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CHARGE Syndrome
Sunday, 20 July 2003
Tuesday, 17 May 2005


CHARGE syndrome is a genetic disorder that consists of a specific set of characteristics (coloboma, heart defects, atresia of the choanae, retardation of growth/development, genital/urinary problems, and ear abnormalities), all of which are described in the signs and symptoms section.


CHARGE syndrome occurs in all ethnic groups and equally in both males and females. The disorder occurs in about 1 in 12,000 births.

Signs and Symptoms

Many of the features of CHARGE syndrome are detectable at birth. Not all individuals with CHARGE syndrome will have all of the following signs: Coloboma –the eye structures may not have developed properly. The infant may not be able to see clearly if the shape of the pupil (the “black hole” of the eye that lets light in) is affected. Loss of vision can result if the retina (the back part of the eye that collects light) or the optic nerve (the main nerve that connects the eye to the brain) is affected. Heart defects – the heart may have formed abnormally during fetal development. The heart problems may vary from mild to severe. Atresia of the choanae – nasal passages (called choanae) connect the nose to the throat. If these passages are blocked, it is difficult to breathe through the nose. Retardation of growth/development – children with CHARGE syndrome often have poor growth. The head may not grow well. There can be low levels of growth hormone in the body. They may also have developmental delays or mental retardation. Genital/urinary abnormalities – genitalia of males and females may be smaller than normal. The kidneys may not be properly developed, which can lead to urinary problems. Ear abnormalities – the outer ear may appear wide, short, small, and/or have an abnormal earlobe. Children with CHARGE syndrome may have some degree of hearing loss. Other signs CHARGE syndrome may be a cleft lip, cleft palate, abnormal ribs, hernias, abnormalities of the anus, and/or facial nerve palsies (one side of the face is weaker than the other side causing asymmetry of the face).

Possible Causes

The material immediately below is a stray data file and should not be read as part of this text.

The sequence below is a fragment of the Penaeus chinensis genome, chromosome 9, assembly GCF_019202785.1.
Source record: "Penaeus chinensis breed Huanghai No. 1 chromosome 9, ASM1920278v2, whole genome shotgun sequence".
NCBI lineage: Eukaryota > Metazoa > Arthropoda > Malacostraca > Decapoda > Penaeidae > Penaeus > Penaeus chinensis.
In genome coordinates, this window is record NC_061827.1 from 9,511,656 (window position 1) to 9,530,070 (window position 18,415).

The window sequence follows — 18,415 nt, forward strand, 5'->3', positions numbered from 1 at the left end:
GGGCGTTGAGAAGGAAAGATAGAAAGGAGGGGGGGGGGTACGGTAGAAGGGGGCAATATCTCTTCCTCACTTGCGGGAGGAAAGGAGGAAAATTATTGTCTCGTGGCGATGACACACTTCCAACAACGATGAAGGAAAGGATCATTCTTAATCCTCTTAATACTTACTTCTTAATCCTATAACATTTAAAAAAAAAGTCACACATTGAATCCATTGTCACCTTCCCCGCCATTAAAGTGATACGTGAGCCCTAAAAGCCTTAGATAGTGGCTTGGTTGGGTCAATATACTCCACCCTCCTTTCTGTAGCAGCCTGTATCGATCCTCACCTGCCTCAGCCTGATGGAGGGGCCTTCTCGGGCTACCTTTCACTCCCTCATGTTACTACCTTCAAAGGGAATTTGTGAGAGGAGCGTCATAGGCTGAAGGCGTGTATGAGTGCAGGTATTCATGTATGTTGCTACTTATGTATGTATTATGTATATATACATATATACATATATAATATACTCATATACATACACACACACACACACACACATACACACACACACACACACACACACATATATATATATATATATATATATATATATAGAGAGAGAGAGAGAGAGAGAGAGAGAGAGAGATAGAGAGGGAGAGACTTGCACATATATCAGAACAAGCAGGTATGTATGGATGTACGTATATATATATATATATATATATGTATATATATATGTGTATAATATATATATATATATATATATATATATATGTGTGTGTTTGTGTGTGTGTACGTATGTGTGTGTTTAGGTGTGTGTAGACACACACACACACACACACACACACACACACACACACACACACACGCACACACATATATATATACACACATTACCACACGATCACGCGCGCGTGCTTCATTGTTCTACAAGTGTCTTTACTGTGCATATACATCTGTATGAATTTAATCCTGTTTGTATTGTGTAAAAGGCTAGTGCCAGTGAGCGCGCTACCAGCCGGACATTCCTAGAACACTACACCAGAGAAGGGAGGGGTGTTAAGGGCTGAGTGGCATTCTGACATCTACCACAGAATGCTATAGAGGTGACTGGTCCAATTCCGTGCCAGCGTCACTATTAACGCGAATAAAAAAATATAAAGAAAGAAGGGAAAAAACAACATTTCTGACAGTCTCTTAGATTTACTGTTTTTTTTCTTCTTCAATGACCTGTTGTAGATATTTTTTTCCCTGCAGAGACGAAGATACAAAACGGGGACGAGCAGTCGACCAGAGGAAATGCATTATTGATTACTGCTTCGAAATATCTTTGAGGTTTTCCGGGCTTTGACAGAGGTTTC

CHARGE syndrome is an autosomal dominant disorder. In some individuals, CHARGE syndrome has been found to be caused by changes in a gene called CHD7. This gene is located on chromosome 8. Deletions (missing pieces) of this area of chromosome 8 can also cause CHARGE syndrome. There are many cases of CHARGE syndrome where the cause is not known and research is ongoing in this field.


The diagnosis of CHARGE syndrome is based on having at least 3 or more of the characteristics listed in the signs and symptoms section. As with any condition with multiple features, individuals vary with how many and which physical signs they have. Some children may have many symptoms, while others have few, some may be severely affected while others have milder symptoms. Diagnosis can be confirmed by genetic testing of the CHD7 gene on chromosome 8.


Often, a team of health care providers will be caring for the child. An ophthalmologist (eye doctor) is essential to evaluate, surgically correct and monitor the child’s eyes and vision. An otolaryngologist (or ENT, ears, nose and throat doctor) is needed to evaluate and surgically correct any abnormalities of the nose and ears to help the child with breathing, hearing and eating. Audiologists are seen to assess hearing and assist in obtaining hearing aids. Significant heart defects will need the care of cardiologists and cardiac surgeons. Endocrinologists may assist with hormone therapy. The genital and urinary problems may need a urologist, endocrinologist, and/or nephrologists (kidney doctor). Developmental concerns can be evaluated by psychologists and teachers in order to get appropriate educational support and specific occupational and physical therapies.


With consistent medical care and treatments, children born with CHARGE syndrome usually can live a normal lifespan. However, with severe defects, especially heart conditions, life expectancy may be reduced.

Connect with other parents

In the spirit of community and support, Madisons Foundation offers the unique service of connecting parents of children with rare diseases. If you would like to be connected to other parents of children with this disease, please fill out this brief form.


CHARGE Syndrome Foundation
CHARGE Syndrome Foundation website is a great source of information with contact information and links to other organizations.

CHARGE Syndrome Canada
A nice website with plenty of information.

Google Search for CHARGE Syndrome

References and Sources

McKusick, V.A. OMIM. CHARGE syndrome. Davenport, S.L., et al. 1986. The spectrum of clinical features in CHARGE syndrome. Clin. Genet. 29:298-310.